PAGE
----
These New Jersey Commercials From The 1980s Will Take You Way Back

Nearly everyone in New Jersey who was alive between 1971 and 1989 remembers the Crazy Eddie electronics commercials. Just watching this commercial from 1986 will take you back 30 years.

Here’s another from 1982:

And a personal favorite from 1984:

Check out the technology! While you may remember Crazy Eddie, you may not remember how CRAZY his story is. The electronics chain, headquartered in Edison and later, Wayne, had 43 stores throughout New Jersey, New York, Pennsylvania and Connecticut. The prices were low, and the store would beat any competitor’s deals – it was definitely the place to shop for electronics and appliances in the ’80s.

The business started in 1971, but really began to grow in 1975 when the owner, Eddie Antar, hired radio announcer Jerry Carroll for commercials with the catchphrase “his prices are insaneee!” The frenetic, fast-paced advertisements gained an almost cult-like following; there are still fan pages devoted to the ads today. Over 7,500 unique radio and television ads were produced and aired in the tri-state area between 1980-1989. Crazy Eddie became so popular that the ads were parodied by HBO series, Not Necessarily The News and NBC’s Saturday Night Live. But Crazy Eddie had a darker side.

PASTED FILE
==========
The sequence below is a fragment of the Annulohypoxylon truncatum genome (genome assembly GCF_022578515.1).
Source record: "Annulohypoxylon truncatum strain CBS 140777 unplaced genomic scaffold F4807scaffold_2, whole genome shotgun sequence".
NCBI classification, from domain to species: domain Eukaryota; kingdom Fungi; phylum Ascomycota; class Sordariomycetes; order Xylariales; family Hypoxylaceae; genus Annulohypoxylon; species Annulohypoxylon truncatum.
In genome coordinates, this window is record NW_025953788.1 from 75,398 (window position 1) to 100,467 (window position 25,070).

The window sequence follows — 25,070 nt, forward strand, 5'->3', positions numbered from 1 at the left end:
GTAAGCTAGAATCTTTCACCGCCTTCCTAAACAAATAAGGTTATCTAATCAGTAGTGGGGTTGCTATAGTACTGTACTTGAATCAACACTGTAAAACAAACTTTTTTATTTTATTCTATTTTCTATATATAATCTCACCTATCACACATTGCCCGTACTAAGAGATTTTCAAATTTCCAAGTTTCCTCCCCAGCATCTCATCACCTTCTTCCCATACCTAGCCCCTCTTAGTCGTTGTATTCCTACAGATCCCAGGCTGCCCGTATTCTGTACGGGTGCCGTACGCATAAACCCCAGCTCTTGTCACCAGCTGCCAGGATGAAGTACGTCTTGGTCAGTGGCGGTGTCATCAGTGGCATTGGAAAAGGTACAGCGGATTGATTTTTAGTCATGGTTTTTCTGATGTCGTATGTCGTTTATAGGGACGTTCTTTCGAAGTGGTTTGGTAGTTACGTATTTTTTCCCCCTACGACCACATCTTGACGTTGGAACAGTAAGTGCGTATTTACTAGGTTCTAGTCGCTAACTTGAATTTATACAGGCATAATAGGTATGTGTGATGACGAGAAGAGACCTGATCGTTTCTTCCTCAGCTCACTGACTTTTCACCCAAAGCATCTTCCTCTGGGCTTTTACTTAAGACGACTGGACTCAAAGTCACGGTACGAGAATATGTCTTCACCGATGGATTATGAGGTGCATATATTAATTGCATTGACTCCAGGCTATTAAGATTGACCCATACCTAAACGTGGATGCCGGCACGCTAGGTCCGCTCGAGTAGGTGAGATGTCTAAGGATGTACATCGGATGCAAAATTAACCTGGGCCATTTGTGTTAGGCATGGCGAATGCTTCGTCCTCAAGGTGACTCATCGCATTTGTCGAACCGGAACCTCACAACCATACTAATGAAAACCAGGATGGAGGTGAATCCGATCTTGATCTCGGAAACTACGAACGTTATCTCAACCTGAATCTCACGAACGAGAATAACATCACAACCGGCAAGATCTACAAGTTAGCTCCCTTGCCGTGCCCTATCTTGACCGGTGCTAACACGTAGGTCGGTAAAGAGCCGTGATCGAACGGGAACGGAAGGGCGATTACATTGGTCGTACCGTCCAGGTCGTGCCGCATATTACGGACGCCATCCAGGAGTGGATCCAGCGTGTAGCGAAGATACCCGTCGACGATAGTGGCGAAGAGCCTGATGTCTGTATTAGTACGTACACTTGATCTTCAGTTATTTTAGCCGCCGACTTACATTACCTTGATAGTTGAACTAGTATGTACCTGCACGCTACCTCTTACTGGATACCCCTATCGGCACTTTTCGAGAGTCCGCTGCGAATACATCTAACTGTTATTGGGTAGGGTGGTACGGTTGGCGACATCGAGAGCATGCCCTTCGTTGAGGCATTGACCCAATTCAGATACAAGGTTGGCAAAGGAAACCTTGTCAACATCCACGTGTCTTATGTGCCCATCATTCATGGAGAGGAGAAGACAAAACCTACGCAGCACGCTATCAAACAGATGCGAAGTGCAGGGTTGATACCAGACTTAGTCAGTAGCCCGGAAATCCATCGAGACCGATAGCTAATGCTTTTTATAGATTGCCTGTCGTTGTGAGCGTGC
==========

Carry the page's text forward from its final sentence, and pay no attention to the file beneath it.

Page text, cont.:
In 1987, the U.S. Attorney for the District of New Jersey began a federal grand jury investigation into Crazy Eddie’s warranty billing practices and the SEC began their own investigation into alleged violations of federal securities laws. What they uncovered was truly shocking, from skimming profits (up to $3,000,000 – $4,000,000 per year) to money laundering, this was one of the biggest white collar crime schemes of the time. Investors lost over $145,000,000 after the company was made public in 1984 as the owners falsified inventory records and profit reports.

An arrest warrant was issued for Crazy Eddie in 1990 after he fled the country while facing prosecution. In 1992, he was arrested near Tel Aviv and in 1994 he was sentenced to 12.5 years in prison for charges including racketeering. The charges were overturned, but in 1997, Eddie Antar was sentenced to 8 years in prison and ordered to pay more than $150 million in fines. While millions were recovered from foreign banks, many investors waited decades for their money to be returned; hundreds and thousands of dollars went unclaimed as many involved had since passed away or were unreachable.

Did these commercials bring you back? Did you ever shop at Crazy Eddie’s? Were you aware of the scandal surrounding this business?